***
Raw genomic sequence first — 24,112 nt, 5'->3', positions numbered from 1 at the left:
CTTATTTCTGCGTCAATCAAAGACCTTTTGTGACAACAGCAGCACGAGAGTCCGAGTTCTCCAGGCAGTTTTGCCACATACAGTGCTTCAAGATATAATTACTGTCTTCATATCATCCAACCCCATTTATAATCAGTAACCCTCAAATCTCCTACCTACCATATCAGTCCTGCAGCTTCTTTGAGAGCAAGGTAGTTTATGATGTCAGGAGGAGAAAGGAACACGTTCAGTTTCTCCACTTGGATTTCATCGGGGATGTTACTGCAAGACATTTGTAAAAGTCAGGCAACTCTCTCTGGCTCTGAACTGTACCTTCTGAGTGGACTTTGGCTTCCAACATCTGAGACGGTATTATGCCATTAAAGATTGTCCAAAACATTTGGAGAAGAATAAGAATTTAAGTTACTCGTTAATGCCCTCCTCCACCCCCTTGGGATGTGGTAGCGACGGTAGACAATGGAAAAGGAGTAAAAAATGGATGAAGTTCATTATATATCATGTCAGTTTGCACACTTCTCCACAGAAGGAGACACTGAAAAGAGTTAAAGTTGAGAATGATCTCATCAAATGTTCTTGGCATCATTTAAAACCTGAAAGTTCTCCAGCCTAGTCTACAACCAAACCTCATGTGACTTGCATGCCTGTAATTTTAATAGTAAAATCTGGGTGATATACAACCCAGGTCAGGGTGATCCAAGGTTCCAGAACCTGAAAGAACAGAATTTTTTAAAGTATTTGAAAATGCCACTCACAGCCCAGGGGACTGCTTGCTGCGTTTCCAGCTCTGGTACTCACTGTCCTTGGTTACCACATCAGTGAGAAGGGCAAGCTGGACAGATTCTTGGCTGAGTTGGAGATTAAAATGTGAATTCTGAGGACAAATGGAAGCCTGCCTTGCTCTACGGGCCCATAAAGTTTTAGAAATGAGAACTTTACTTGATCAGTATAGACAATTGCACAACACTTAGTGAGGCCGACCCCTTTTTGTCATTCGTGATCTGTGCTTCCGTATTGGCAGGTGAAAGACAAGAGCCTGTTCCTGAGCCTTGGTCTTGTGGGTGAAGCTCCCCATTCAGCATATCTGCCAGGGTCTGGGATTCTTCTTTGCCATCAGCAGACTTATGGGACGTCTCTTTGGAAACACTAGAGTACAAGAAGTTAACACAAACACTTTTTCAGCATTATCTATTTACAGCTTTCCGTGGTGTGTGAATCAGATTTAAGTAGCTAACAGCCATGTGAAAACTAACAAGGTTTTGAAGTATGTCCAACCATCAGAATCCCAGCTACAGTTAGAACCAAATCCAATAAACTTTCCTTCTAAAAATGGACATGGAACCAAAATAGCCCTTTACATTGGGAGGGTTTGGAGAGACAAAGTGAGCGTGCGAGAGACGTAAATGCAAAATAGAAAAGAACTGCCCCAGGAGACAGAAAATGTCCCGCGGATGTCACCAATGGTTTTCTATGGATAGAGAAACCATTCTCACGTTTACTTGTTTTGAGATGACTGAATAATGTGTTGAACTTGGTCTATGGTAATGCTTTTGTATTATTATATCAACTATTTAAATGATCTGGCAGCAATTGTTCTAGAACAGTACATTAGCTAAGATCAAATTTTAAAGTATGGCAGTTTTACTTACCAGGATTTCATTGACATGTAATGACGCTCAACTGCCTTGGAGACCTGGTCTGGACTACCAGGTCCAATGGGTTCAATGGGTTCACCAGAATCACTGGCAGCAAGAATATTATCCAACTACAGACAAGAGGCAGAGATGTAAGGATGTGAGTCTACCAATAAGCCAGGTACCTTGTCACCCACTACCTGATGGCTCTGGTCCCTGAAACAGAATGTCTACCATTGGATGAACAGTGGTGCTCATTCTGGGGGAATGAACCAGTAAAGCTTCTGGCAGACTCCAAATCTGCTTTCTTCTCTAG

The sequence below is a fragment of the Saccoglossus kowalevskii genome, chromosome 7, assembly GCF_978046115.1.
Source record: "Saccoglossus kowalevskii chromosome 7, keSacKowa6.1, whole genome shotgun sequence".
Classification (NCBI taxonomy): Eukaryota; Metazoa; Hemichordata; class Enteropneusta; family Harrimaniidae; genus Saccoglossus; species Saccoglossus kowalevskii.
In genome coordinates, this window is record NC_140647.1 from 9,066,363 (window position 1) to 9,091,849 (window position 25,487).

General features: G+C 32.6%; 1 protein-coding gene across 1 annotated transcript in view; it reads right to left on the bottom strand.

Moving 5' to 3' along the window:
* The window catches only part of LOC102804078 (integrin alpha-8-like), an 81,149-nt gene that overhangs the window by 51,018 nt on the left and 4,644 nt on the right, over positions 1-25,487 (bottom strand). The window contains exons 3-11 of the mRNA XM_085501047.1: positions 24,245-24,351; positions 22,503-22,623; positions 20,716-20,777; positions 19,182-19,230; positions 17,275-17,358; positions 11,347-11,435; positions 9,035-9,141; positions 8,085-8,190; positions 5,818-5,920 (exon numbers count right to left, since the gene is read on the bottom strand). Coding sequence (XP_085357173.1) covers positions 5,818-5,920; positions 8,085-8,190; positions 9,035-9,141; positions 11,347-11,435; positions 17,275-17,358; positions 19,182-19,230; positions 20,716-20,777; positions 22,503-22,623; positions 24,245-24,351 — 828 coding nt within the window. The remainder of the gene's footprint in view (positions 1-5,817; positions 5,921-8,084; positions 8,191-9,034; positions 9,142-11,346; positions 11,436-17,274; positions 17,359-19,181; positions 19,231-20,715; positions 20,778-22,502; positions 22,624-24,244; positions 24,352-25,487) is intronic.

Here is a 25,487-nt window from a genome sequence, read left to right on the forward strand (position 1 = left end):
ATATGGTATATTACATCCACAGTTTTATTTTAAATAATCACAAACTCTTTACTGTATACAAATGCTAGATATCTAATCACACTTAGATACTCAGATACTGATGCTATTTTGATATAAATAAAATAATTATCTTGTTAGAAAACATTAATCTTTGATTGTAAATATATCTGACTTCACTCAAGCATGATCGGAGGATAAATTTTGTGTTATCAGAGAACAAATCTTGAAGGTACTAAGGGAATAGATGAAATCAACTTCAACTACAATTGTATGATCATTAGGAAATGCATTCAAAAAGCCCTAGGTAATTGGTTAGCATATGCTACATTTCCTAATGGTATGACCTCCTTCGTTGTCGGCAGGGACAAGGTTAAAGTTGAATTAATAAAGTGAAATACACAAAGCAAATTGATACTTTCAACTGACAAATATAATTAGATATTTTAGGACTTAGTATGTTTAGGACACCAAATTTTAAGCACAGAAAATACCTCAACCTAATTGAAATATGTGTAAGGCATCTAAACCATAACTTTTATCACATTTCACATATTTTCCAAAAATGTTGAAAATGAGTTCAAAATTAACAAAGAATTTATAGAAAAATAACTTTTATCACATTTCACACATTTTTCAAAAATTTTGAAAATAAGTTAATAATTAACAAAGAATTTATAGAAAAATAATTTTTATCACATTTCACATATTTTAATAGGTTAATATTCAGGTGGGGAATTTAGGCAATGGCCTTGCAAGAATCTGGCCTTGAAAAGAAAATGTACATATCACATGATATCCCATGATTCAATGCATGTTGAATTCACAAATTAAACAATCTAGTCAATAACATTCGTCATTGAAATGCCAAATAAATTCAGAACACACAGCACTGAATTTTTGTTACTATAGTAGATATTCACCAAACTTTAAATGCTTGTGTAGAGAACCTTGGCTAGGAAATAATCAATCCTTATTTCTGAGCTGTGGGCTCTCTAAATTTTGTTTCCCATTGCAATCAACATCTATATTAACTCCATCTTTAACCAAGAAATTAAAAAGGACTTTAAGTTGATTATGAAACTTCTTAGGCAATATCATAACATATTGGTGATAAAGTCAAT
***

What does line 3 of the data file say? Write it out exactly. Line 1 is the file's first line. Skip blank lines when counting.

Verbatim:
The sequence below is a fragment of the Saccoglossus kowalevskii genome, chromosome 7, assembly GCF_978046115.1.